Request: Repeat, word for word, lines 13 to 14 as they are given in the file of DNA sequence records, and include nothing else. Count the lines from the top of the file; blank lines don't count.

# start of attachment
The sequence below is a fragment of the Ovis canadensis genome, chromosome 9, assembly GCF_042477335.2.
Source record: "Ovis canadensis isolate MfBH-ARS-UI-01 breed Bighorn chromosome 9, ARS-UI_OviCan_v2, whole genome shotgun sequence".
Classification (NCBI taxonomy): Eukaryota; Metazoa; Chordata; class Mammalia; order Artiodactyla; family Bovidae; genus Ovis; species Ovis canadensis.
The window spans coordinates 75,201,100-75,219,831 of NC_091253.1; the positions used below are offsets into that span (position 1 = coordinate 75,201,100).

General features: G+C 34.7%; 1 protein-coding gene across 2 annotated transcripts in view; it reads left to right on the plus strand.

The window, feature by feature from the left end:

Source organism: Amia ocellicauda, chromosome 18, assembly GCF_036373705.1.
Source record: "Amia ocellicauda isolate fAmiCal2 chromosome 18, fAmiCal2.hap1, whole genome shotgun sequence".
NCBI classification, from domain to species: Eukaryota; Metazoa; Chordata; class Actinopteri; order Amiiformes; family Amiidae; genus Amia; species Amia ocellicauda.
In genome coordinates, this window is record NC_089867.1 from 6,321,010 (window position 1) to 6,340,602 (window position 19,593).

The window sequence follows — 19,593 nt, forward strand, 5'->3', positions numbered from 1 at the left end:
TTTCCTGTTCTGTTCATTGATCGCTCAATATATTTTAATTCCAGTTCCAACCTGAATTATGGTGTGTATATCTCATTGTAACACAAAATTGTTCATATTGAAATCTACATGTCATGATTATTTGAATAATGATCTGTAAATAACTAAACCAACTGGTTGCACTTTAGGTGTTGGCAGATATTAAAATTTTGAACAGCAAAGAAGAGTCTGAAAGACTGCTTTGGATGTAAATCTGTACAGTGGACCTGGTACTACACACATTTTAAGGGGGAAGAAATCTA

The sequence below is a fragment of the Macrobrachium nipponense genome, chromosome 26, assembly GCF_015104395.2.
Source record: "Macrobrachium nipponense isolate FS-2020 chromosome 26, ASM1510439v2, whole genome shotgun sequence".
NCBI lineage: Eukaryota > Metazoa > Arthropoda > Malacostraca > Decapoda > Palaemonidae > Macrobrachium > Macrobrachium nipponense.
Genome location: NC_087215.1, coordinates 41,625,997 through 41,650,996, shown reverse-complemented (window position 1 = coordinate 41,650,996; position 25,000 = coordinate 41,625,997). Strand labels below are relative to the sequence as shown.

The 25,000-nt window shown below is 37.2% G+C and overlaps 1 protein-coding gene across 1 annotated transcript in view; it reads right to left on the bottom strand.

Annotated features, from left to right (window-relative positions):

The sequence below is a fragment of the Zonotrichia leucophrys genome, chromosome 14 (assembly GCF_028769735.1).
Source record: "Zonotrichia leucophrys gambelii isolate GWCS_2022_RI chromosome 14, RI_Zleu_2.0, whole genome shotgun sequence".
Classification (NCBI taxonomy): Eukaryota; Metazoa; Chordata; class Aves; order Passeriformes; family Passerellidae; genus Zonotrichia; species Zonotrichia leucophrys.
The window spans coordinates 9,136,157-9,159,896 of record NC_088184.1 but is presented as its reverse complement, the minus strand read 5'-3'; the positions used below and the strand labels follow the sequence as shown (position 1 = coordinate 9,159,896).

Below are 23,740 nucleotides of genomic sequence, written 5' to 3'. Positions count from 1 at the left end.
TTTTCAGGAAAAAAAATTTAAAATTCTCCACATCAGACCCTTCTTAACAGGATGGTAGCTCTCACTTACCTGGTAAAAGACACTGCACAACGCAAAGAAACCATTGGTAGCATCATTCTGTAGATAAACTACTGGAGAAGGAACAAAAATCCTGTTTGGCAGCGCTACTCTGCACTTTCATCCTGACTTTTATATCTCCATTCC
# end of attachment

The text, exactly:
The sequence below is a fragment of the Macrobrachium nipponense genome, chromosome 26, assembly GCF_015104395.2.
Source record: "Macrobrachium nipponense isolate FS-2020 chromosome 26, ASM1510439v2, whole genome shotgun sequence".